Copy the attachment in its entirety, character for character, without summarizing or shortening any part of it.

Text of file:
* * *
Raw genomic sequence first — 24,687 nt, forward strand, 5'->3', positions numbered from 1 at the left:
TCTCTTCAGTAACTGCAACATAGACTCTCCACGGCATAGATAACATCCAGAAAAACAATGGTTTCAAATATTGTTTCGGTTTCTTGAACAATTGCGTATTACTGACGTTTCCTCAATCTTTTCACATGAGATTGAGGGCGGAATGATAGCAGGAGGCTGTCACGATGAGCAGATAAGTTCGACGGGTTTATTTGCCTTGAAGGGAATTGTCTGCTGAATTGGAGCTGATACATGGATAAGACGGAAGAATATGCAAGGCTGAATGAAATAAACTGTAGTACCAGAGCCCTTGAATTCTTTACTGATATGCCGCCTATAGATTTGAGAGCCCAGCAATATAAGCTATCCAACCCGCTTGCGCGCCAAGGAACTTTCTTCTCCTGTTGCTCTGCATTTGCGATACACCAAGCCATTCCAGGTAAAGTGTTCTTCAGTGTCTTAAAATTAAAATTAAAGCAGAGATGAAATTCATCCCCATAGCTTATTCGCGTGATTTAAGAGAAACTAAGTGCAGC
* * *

Raw genomic sequence first — 24,687 nt, forward strand, 5'->3', positions numbered from 1 at the left:
TCTCTTCAGTAACTGCAACATAGACTCTCCACGGCATAGATAACATCCAGAAAAACAATGGTTTCAAATATTGTTTCGGTTTCTTGAACAATTGCGTATTACTGACGTTTCCTCAATCTTTTCACATGAGATTGAGGGCGGAATGATAGCAGGAGGCTGTCACGATGAGCAGATAAGTTCGACGGGTTTATTTGCCTTGAAGGGAATTGTCTGCTGAATTGGAGCTGATACATGGATAAGACGGAAGAATATGCAAGGCTGAATGAAATAAACTGTAGTACCAGAGCCCTTGAATTCTTTACTGATATGCCGCCTATAGATTTGAGAGCCCAGCAATATAAGCTATCCAACCCGCTTGCGCGCCAAGGAACTTTCTTCTCCTGTTGCTCTGCATTTGCGATACACCAAGCCATTCCAGGTAAAGTGTTCTTCAGTGTCTTAAAATTAAAATTAAAGCAGAGATGAAATTCATCCCCATAGCTTATTCGCGTGATTTAAGAGAAACTAAGTGCAGC